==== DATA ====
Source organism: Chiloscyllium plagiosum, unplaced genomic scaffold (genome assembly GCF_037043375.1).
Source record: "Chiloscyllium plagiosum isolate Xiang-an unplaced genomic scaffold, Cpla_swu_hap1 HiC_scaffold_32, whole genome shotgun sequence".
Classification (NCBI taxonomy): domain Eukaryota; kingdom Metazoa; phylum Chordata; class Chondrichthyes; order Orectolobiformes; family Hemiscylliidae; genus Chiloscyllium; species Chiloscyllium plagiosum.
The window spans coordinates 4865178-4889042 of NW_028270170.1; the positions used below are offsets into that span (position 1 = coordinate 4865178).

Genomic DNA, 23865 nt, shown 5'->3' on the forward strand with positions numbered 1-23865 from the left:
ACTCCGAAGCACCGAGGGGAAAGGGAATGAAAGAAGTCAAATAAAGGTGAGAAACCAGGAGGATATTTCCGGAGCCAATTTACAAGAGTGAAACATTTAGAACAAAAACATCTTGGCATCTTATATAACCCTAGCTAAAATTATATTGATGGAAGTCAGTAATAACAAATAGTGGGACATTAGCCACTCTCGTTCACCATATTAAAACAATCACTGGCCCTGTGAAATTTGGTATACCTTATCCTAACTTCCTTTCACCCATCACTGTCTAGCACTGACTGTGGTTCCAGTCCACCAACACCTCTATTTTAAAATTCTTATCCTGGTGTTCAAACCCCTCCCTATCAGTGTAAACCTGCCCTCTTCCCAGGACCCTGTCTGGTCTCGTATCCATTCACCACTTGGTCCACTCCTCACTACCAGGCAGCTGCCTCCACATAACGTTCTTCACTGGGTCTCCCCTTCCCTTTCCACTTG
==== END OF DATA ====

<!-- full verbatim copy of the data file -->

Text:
Source organism: Chiloscyllium plagiosum, unplaced genomic scaffold (genome assembly GCF_037043375.1).
Source record: "Chiloscyllium plagiosum isolate Xiang-an unplaced genomic scaffold, Cpla_swu_hap1 HiC_scaffold_32, whole genome shotgun sequence".
Classification (NCBI taxonomy): domain Eukaryota; kingdom Metazoa; phylum Chordata; class Chondrichthyes; order Orectolobiformes; family Hemiscylliidae; genus Chiloscyllium; species Chiloscyllium plagiosum.
The window spans coordinates 4865178-4889042 of NW_028270170.1; the positions used below are offsets into that span (position 1 = coordinate 4865178).

Genomic DNA, 23865 nt, shown 5'->3' on the forward strand with positions numbered 1-23865 from the left:
ACTCCGAAGCACCGAGGGGAAAGGGAATGAAAGAAGTCAAATAAAGGTGAGAAACCAGGAGGATATTTCCGGAGCCAATTTACAAGAGTGAAACATTTAGAACAAAAACATCTTGGCATCTTATATAACCCTAGCTAAAATTATATTGATGGAAGTCAGTAATAACAAATAGTGGGACATTAGCCACTCTCGTTCACCATATTAAAACAATCACTGGCCCTGTGAAATTTGGTATACCTTATCCTAACTTCCTTTCACCCATCACTGTCTAGCACTGACTGTGGTTCCAGTCCACCAACACCTCTATTTTAAAATTCTTATCCTGGTGTTCAAACCCCTCCCTATCAGTGTAAACCTGCCCTCTTCCCAGGACCCTGTCTGGTCTCGTATCCATTCACCACTTGGTCCACTCCTCACTACCAGGCAGCTGCCTCCACATAACGTTCTTCACTGGGTCTCCCCTTCCCTTTCCACTTG